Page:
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Exactly what is SQL Server 2008 and 2012 or later version. When you first install the product, what are all the pieces you get, what do they do, and which of them do you need? At its core, SQL Server 2008 is an enterprise-class database management system (DBMS) that is capable of running anything from a personal database only a few megabytes in size on a handheld Windows Mobile device up to a multiserver database system managing terabytes of information. However, SQL Server 2008 is much more than just a database engine.
The SQL Server product is made up of a number of different components. This page describes each of the pieces that make up the SQL Server product and what role each plays. Each of these topics is dealt with in more detail later in the website.
SQL Server Components and Features
The main component of SQL Server 2008 and 2012 or later version is the Database Engine. Before you can use the other components and features of SQL Server 2008, which are discussed in the following sections, you need to have an instance of the Database Engine installed.
The SQL Server Database Engine
The Database Engine is the core application service in the SQL Server package for storing, processing, and securing data with SQL Server 2008. The SQL Server 2008 Database Engine is a Windows service that can be used to store and process data in a relational format, as XML documents, and new for 2008, as spatial data. The following are the main responsibilities of the Database Engine: .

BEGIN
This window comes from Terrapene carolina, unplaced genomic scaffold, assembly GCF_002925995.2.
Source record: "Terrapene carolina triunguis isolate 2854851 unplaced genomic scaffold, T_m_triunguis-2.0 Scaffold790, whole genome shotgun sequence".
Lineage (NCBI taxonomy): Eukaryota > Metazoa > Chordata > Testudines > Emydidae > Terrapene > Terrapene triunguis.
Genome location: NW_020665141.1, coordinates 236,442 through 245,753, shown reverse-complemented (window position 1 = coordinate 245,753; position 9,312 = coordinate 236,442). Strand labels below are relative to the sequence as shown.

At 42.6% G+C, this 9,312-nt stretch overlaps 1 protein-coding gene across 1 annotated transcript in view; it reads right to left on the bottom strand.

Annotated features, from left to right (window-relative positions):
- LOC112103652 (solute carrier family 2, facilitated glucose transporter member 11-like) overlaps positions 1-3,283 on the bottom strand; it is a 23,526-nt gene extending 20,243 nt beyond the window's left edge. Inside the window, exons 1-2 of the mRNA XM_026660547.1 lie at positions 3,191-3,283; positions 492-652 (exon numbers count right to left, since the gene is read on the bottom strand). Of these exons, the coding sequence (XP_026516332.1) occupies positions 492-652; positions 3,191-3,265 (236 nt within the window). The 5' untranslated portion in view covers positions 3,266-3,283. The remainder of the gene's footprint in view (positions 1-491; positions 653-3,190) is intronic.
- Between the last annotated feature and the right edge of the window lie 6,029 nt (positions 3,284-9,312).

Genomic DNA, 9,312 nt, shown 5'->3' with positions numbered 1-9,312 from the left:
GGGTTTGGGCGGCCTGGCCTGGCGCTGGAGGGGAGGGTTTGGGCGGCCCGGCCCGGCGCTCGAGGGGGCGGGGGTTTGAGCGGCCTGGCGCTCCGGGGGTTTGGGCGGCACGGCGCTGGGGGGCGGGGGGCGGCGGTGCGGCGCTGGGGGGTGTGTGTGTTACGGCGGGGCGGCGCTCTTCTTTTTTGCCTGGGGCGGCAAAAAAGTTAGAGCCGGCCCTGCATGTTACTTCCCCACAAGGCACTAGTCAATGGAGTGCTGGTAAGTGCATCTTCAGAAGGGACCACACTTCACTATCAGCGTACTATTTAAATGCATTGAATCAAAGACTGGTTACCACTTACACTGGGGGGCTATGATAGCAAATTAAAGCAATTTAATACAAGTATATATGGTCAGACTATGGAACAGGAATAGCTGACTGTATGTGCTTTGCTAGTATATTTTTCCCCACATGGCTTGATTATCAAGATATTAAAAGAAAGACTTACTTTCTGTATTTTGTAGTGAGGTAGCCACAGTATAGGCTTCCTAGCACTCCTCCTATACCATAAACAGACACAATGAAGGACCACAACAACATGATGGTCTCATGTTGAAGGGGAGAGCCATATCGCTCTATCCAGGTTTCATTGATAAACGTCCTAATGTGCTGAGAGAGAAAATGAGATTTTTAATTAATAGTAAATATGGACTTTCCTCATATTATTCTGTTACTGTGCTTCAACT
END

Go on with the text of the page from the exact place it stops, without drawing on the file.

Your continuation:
Reliable storage starts at the hardware level. This isn’t the responsibility of the Database Engine, but it’s a necessary part of a well-built database. Although you can put an entire SQL database on a single IDE or SATA drive (or even burn a read-only copy on a CD), it is preferable to maintain the data on RAID arrays. The most common RAID arrays can survive hardware failures at the disk level without loss of data.
Using whatever hardware you have decided to make available, the Database Engine manages all the data structures necessary to ensure reliable storage of your data. Rows of data are stored in pages, and each page is 8KB in size. Eight pages make up an extent, and the Database Engine keeps track of which extents are allocated to which tables and indexes.
A page is an 8KB chunk of a data file, the smallest unit of storage available in the database. An extent is a collection of eight 8KB pages.
Another key feature the Database Engine provides to ensure reliable storage is the transaction log. The transaction log makes a record of every change that is made to the database. It is not strictly true that the transaction log records all changes to the database; some exceptions exist. Operations on binary large objects—data of type image and text— can be excepted from logging, and bulk copy loads into tables can be minimally logged to get the fastest possible performance.
Rapid Data Access